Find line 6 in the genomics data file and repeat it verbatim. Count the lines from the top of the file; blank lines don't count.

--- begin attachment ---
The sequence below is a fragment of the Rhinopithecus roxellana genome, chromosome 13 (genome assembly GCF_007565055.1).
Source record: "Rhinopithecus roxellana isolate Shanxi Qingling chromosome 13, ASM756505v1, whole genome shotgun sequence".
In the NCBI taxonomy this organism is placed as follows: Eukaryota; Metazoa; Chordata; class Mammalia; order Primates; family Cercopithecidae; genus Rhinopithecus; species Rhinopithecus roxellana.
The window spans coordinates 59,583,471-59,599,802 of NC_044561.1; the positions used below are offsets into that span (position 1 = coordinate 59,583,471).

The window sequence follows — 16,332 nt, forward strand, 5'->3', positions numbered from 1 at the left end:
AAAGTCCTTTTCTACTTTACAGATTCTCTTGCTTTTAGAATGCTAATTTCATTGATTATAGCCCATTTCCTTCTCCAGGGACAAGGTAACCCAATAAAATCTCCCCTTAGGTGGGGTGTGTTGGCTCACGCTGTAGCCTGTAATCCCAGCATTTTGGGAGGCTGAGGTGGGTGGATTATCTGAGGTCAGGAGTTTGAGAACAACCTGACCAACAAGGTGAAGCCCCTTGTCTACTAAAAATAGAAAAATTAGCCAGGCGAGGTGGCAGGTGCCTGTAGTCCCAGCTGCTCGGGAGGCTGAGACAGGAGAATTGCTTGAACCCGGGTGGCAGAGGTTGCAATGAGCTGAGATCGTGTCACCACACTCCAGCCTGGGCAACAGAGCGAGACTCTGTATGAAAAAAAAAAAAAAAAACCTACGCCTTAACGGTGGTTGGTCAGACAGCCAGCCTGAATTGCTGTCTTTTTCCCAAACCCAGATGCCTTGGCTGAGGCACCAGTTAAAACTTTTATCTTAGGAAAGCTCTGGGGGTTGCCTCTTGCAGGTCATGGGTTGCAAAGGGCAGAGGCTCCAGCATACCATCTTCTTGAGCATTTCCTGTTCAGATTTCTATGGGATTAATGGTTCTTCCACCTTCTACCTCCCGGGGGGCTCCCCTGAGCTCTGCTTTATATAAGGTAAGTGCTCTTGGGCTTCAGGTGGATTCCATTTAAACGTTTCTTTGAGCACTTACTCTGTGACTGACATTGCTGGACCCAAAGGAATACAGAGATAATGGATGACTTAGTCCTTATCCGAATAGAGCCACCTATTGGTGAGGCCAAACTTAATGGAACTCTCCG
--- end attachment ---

AAAGTCCTTTTCTACTTTACAGATTCTCTTGCTTTTAGAATGCTAATTTCATTGATTATAGCCCATTTCCTTCTCCAGGGACAAGGTAACCCAATAAAATCTCCCCTTAGGTGGGGTGTGTTGGCTCACGCTGTAGCCTGTAATCCCAGCATTTTGGGAGGCTGAGGTGGGTGGATTATCTGAGGTCAGGAGTTTGAGAACAACCTGACCAACAAGGTGAAGCCCCTTGTCTACTAAAAATAGAAAAATTAGCCAGGCGAGGTGGCAGGTGCCTGTAGTCCCAGCTGCTCGGGAGGCTGAGACAGGAGAATTGCTTGAACCCGGGTGGCAGAGGTTGCAATGAGCTGAGATCGTGTCACCACACTCCAGCCTGGGCAACAGAGCGAGACTCTGTATGAAAAAAAAAAAAAAAAACCTACGCCTTAACGGTGGTTGGTCAGACAGCCAGCCTGAATTGCTGTCTTTTTCCCAAACCCAGATGCCTTGGCTGAGGCACCAGTTAAAACTTTTATCTTAGGAAAGCTCTGGGGGTTGCCTCTTGCAGGTCATGGGTTGCAAAGGGCAGAGGCTCCAGCATACCATCTTCTTGAGCATTTCCTGTTCAGATTTCTATGGGATTAATGGTTCTTCCACCTTCTACCTCCCGGGGGGCTCCCCTGAGCTCTGCTTTATATAAGGTAAGTGCTCTTGGGCTTCAGGTGGATTCCATTTAAACGTTTCTTTGAGCACTTACTCTGTGACTGACATTGCTGGACCCAAAGGAATACAGAGATAATGGATGACTTAGTCCTTATCCGAATAGAGCCACCTATTGGTGAGGCCAAACTTAATGGAACTCTCCG